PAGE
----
In the early chapters of Border Medicine, the author unpacks the history of curanderismo as well as the connections between curanderismo and distinct (but in many ways similar) metaphysical Anglo spiritual healing practices. Drawing on scholarship that students and scholars of the borderlands will be familiar with, including David Weber’s The Mexican Frontier, Andrés Reséndez’s Changing National Identities at the Frontier, and Mae Ngai’s Impossible Subjects, Chapter One, “Hybrid Healing and the U.S.-Mexico Border Region,” gives an overview of the origins of curanderismo. The author describes how a variety of inputs, including “European colonialism, attitudes of racial supremacy, pandemics, mestizaje, and geopolitical isolation” as well as indigenous medical and spiritual practices already present in the borderlands combined to create curanderismo (30). In the second chapter, “American Metaphysical Religion and the West,” Hendrickson explains how curanderismo found fertile ground in the American West. In this chapter, Hendrickson establishes his argument about the “channels of convergence” that existed (and still exist), allowing Anglo Americans to be open to curanderismo. He argues that it was in the American West especially that people tended to possess a “metaphysical predisposition” that made them receptive to curanderismo. The author traces this predisposition back to colonial America by invoking David Hall’s Worlds of Wonder, Days of Judgment, a book that examines how many early Americans believed in folk magic as well as strict Calvinistic Christianity. Hall argues that for many colonial New Englanders, belief in folk magic and religion coexisted without significant contradiction in people’s every day lives. Hendrickson finds this same co-existence in the turn-of-the century American West, a place where a wide variety of heterodox spiritual practices found adherents, including Mesmerism, Transcendentalism, spiritualism, and New Thought. Another factor that added to the “metaphysical disposition” of many 19th century westerners and borderlanders was simply that these alternative healing modalities presented a viable option for people at a time of uncertainty in allopathic medicine, a time when healing practices like homeopathy and curanderismo were seen just as valid as “professional” allopathic medicine. Chapters Three and Four build the “channels of convergence” argument with examinations of three prominent curanderos: Don Pedrito Jaramillo (1829-1907), “Santa” Teresa Urrea (1871-1906), and Niño Fidencio (1906-1938). Other scholars have written about these healers, but Hendrickson focuses on their appeal to Anglo Americans, supporting his argument: “The religious and metaphysical predispositions of white Americans often prepared them for healing experiences with curanderos” (62).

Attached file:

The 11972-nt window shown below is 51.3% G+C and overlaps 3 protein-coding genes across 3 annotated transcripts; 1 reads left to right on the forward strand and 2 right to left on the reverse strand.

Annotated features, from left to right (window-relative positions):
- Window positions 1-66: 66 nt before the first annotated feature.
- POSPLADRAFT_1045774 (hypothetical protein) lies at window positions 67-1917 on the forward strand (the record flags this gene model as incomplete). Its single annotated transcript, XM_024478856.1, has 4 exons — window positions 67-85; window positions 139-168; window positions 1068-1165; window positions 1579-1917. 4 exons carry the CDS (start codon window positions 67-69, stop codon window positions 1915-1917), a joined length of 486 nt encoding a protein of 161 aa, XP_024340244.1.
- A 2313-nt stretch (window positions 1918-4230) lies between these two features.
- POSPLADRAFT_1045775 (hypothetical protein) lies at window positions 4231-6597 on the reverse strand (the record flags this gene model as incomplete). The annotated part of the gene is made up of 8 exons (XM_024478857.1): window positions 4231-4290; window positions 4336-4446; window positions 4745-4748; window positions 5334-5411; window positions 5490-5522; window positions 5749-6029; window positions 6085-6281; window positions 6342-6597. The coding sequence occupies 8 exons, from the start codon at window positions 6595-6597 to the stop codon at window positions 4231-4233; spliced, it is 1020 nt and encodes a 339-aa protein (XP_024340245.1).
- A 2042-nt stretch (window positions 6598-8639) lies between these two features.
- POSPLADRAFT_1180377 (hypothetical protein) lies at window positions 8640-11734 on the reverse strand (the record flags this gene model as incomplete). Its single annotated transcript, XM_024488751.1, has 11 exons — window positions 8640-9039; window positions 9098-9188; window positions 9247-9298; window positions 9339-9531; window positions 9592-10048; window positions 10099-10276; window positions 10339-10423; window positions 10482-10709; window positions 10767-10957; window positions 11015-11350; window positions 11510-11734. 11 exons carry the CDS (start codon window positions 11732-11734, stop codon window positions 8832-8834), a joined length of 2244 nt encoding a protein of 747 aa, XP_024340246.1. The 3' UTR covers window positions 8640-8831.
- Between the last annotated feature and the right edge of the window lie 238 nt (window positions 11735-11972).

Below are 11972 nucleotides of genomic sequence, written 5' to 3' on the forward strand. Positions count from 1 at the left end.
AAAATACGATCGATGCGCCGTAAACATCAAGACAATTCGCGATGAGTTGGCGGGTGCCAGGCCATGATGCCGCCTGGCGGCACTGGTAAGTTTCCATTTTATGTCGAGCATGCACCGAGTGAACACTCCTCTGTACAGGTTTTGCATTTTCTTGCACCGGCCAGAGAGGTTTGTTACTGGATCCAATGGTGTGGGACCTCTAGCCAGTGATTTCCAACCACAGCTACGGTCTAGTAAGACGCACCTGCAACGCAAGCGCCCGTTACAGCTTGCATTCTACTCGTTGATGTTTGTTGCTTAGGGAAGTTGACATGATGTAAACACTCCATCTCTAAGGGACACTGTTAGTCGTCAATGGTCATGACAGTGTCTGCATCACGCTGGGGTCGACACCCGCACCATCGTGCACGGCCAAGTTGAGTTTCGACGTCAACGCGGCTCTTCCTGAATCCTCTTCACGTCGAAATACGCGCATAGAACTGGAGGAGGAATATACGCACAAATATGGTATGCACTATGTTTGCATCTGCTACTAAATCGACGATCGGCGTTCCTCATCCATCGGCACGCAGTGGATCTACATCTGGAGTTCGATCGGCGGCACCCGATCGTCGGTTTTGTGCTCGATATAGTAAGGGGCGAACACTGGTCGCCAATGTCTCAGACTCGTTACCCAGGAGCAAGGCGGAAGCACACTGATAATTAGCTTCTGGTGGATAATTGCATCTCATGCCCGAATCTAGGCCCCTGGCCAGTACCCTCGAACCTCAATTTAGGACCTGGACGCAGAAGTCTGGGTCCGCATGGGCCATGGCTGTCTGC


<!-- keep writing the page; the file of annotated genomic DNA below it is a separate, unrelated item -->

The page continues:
In the final two chapters, Hendrickson presents his original research with modern-day curanderos, demonstrating how the cross-cultural appeal of curanderismo and “channels of convergence” have made it resonate with Anglos in the twenty-first century. Chapter Five, “The American Spiritual Marketplace,” examines how modern-day curanderos have followed in the steps of nineteenth-century curanderos Don Pedrito Jaramillo and Teresa Urrea by reaching out to a multi-ethnic clientele. In particular, the author describes the importance of stressing the indigenous roots of this healing practice in the appeal of modern-day curanderismo. The major point of this chapter is that many Anglos have become open to receiving curanderismo and becoming curanderos because the practice has become less focused on folk Catholicism and more on energy, Indian roots, and a “Divine Force” rather than a Christian God (138-139).